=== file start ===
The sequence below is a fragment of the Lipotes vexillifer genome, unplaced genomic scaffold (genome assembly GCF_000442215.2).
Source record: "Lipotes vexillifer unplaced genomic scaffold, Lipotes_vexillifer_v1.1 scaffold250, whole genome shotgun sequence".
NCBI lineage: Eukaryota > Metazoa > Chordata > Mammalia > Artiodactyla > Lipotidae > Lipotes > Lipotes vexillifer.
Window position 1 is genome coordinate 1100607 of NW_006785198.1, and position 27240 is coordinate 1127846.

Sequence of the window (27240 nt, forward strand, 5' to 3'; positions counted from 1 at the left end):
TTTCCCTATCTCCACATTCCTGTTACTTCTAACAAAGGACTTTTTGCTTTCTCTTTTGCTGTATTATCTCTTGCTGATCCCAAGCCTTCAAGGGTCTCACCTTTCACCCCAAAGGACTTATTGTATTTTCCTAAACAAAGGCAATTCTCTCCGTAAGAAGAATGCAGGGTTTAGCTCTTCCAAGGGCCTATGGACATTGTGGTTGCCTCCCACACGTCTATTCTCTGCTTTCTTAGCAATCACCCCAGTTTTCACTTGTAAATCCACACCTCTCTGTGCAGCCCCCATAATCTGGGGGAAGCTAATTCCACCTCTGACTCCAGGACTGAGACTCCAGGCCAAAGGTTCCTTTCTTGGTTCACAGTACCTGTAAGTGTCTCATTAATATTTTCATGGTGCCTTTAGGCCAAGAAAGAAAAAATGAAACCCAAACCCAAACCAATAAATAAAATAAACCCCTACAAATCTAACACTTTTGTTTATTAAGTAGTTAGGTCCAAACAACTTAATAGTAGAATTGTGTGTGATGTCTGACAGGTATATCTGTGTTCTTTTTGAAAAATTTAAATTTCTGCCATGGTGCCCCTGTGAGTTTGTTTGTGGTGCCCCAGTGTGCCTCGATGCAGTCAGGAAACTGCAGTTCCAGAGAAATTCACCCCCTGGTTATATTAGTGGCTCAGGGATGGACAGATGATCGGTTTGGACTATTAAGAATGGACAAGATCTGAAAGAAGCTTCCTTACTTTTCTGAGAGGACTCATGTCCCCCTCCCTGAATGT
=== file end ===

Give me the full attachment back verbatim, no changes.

The sequence below is a fragment of the Lipotes vexillifer genome, unplaced genomic scaffold (genome assembly GCF_000442215.2).
Source record: "Lipotes vexillifer unplaced genomic scaffold, Lipotes_vexillifer_v1.1 scaffold250, whole genome shotgun sequence".
NCBI lineage: Eukaryota > Metazoa > Chordata > Mammalia > Artiodactyla > Lipotidae > Lipotes > Lipotes vexillifer.
Window position 1 is genome coordinate 1100607 of NW_006785198.1, and position 27240 is coordinate 1127846.

Sequence of the window (27240 nt, forward strand, 5' to 3'; positions counted from 1 at the left end):
TTTCCCTATCTCCACATTCCTGTTACTTCTAACAAAGGACTTTTTGCTTTCTCTTTTGCTGTATTATCTCTTGCTGATCCCAAGCCTTCAAGGGTCTCACCTTTCACCCCAAAGGACTTATTGTATTTTCCTAAACAAAGGCAATTCTCTCCGTAAGAAGAATGCAGGGTTTAGCTCTTCCAAGGGCCTATGGACATTGTGGTTGCCTCCCACACGTCTATTCTCTGCTTTCTTAGCAATCACCCCAGTTTTCACTTGTAAATCCACACCTCTCTGTGCAGCCCCCATAATCTGGGGGAAGCTAATTCCACCTCTGACTCCAGGACTGAGACTCCAGGCCAAAGGTTCCTTTCTTGGTTCACAGTACCTGTAAGTGTCTCATTAATATTTTCATGGTGCCTTTAGGCCAAGAAAGAAAAAATGAAACCCAAACCCAAACCAATAAATAAAATAAACCCCTACAAATCTAACACTTTTGTTTATTAAGTAGTTAGGTCCAAACAACTTAATAGTAGAATTGTGTGTGATGTCTGACAGGTATATCTGTGTTCTTTTTGAAAAATTTAAATTTCTGCCATGGTGCCCCTGTGAGTTTGTTTGTGGTGCCCCAGTGTGCCTCGATGCAGTCAGGAAACTGCAGTTCCAGAGAAATTCACCCCCTGGTTATATTAGTGGCTCAGGGATGGACAGATGATCGGTTTGGACTATTAAGAATGGACAAGATCTGAAAGAAGCTTCCTTACTTTTCTGAGAGGACTCATGTCCCCCTCCCTGAATGT